CVS difference for ais/ai-00288.txt

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Log of other versions for file ais/ai-00288.txt

--- ais/ai-00288.txt	2003/01/03 00:01:36	1.2
+++ ais/ai-00288.txt	2003/01/24 04:14:27	1.3
@@ -621,3 +621,139 @@
+From: Alan Burns
+Sent: Tuesday, January 7, 2003,  5:01 AM
+he HRG was asked (by ARG) to look at these AIs on
+assert and pre/post conditions etc.
+Please find attached our considerations (which
+was on the whole are not supportive). To prevent these
+thoughts getting lost, perhaps they should be
+incorporated into the AIs
+Comment from the HRG on AI288 - Pre/Postconditions and Invariants
+The AI proposes the extension of the assertion mechanism (AI286) to
+provide support for "programming by contract".  Specifically it provides
+a mechanism to express pre and postconditions for operations and
+statements about invariant properties of types and packages.
+As with AI286, the fundamental question to be answered is "does the
+proposal aid the construction and verification of high-integrity,
+software-driven systems"?
+The proposal has a number of problems that, in the HRG's opinion,
+results in a negative answer to this question.
+In particular, as presented, the AI describes a mechanism that is
+more suitable for debugging than constructing a system "by contract".
+The author appears to recognise this by stating its aim as: "to ... catch
+errors in usage or implementation earlier in the development cycle".
+Specific weakness in the proposal include the following:
+1.  It is built on the Assert mechanism proposed in AI286 and
+shares all the problems associated with that AI.  Indeed, some of those
+weaknesses are more severe if assert is to be employed in the
+way proposed.  In particular, the desire to promote the contract to
+package specifications is fundamentally incompatible with the visibility
+rules of Ada.  How, for example, will the invariant condition of an
+abstract state machine package be expressed in its specification if the
+data to which the invariant applies is, correctly, hidden in the package
+body?  Only a proliferation of extra functions (perhaps with side-
+effects?) can be employed.
+2. Although the attribute "incoming" provides the initial value of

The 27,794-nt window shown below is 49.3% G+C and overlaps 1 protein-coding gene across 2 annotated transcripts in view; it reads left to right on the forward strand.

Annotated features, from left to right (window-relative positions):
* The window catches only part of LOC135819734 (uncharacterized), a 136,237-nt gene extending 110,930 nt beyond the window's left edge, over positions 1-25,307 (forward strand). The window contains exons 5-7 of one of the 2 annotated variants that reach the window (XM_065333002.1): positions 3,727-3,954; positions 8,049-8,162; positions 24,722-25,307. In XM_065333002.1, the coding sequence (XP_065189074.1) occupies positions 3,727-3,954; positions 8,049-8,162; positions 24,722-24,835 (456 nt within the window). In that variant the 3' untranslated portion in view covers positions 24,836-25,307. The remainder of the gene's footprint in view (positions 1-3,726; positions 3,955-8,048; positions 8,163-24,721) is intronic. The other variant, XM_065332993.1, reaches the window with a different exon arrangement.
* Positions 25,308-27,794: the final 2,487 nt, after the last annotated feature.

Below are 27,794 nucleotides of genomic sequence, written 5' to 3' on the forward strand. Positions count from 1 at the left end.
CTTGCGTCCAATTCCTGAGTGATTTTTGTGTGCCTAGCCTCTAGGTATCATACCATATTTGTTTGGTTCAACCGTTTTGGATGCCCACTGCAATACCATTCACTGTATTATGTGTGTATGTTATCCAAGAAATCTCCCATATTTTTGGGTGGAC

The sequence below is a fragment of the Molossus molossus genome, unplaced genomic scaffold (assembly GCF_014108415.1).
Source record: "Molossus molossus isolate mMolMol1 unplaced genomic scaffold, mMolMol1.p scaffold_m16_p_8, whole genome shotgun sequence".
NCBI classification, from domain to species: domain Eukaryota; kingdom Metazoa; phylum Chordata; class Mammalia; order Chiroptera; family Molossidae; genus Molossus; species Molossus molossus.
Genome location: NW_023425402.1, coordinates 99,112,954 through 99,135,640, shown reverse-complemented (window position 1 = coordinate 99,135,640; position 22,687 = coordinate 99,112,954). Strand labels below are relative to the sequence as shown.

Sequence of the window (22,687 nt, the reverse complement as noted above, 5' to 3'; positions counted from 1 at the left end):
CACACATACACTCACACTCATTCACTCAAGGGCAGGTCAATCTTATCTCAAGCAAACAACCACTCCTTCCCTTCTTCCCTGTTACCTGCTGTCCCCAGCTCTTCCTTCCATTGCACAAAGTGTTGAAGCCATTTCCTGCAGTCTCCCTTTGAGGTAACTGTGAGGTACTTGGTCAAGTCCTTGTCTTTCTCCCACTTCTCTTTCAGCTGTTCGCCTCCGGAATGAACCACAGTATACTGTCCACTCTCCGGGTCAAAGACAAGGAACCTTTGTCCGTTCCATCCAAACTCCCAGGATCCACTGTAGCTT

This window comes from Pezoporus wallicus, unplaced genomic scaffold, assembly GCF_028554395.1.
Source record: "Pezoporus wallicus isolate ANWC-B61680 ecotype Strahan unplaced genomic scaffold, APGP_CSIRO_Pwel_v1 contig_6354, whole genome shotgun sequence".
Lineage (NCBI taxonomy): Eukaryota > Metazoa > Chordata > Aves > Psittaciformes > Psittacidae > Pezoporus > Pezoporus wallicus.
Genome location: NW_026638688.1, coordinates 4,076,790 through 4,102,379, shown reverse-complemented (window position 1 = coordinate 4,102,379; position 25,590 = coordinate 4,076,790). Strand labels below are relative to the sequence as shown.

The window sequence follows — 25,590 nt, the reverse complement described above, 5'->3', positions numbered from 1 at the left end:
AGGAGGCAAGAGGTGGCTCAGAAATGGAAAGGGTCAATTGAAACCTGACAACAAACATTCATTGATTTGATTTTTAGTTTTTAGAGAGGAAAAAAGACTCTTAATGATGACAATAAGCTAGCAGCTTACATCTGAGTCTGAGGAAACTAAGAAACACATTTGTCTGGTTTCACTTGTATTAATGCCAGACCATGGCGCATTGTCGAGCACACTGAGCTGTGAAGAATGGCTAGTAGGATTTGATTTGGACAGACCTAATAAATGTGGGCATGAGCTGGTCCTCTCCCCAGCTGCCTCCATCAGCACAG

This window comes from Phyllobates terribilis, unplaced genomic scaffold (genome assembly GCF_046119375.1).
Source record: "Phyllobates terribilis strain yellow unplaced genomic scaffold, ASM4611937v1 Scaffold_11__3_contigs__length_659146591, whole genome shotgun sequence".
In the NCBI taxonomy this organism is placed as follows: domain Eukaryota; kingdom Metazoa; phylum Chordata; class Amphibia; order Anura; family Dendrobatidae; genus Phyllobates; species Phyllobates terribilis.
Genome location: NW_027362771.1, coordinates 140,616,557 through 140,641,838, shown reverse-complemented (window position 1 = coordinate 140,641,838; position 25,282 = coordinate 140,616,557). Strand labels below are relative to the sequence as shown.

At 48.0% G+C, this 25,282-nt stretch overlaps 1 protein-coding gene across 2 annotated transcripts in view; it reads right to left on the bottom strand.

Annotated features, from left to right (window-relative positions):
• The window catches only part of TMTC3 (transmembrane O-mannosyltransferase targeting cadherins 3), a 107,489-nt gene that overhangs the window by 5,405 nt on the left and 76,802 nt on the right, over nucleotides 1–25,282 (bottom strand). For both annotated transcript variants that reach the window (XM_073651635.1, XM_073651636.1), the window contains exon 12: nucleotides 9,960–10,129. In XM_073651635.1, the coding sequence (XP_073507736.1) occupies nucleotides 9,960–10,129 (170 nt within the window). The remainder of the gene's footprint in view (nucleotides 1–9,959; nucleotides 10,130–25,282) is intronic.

+parameters that are imported and exported by an operation, there is no
+equivalent mechanism for global variables used by the operation. This
+makes it impossible to express pre and post conditions that rely on the
+initial values of global variables.  Since such globals may well be
+invisible at the point where the pre/post condition is being expressed,
+this deficiency may well be insoluble.
+Trivial example:
+X : Integer;
+procedure Inc is
+  X := X + 1;
+end Inc;
+The postcondition of Inc, "X = X'Incoming + 1, cannot be expressed.
+Furthermore, the value X'Incoming cannot be provided by the compiler
+because, unlike a parameter which has its mode, we don't know whether a
+global is referenced or updated until we reach the sequence of
+statements in the subprogram body. The initial value could only be
+provided if some form of flow analysis was performed before compilation.
+3.  The AI proposes that postconditions are evaluated at the end of a
+subprogram's normal execution but before any copying back of exported
+parameters.  Unfortunately, if the postcondition assertion fails, then
+any parameters passed by reference and updating global variables will
+already have been modified.  The system "state" is therefore in an
+unknown condition when the exception is raised making its use in
+deployed systems problematic.  The fact that system behaviour after a
+failed postcondition depends on the parameter passing mechanism used
+introduces a new and unwelcome form of "undefined" behaviour which is
+inappropriate for the high-integrity systems at which the AI is aimed.
+4.  The proposed freedom to allow any form of pre and postcondition for
+overidden tagged operations is dangerously flawed.  For any sensible
+tagged type hierarchy, it must be the case that:
+Root op precondition        -> Overridden op precondition and
+Overridden op postcondition -> Root op postcondition.
+In other words, an overriding operation must "ask less and promise
+more".  These rules are well established by the work of  Barbara Liskov
+and Jeannette Wing and are partially implemented in Eiffel.  Any attempt
+to present Ada as providing "programming by contract" which was even
+weaker than Eiffel in this respect would be very harmful to the
+credibility of the language.
+The HRG cannot support this proposal in its current form.
+From: Tucker Taft
+Sent: Tuesday, January 7, 2003,  6:00 AM
+Well, that is a "pan" if I ever saw one ;-).
+However, I am wondering whether the HRG had any notion
+of what "form" of proposal they might support?
+... or do they conclude that any improvement in this area
+is beyond the scope of the standard?  In other words,
+was the ultimate suggestion "drop it" or "try harder"?
+From: Alan Burns
+Sent: Tuesday, January 7, 2003,  7:21 AM
+In such stark terms I think the view was "drop it", but let me
+deconstruct that a bit. The HRG looked at these as `do they
+help verification', in other words do they help static analysis.
+And the view was no they do not (for reasons explained in the
+emails). But if you view these AIs as helping construct run-time
+checks for protected execution then they may well be fine.
+The HRG does not believe that the static analysis and dynamic protection
+can be obtained from the same language primitives. Static analysis
+needs so much extra stuff (specifications, visibility into inner
+scopes etc) if these are represented as comments then there is no
+confusion. Run-time checks are part of the execution and have a
+different role.
+So do not drop it if there is value in terms of dynamic protection,
+just put the emphasis there.

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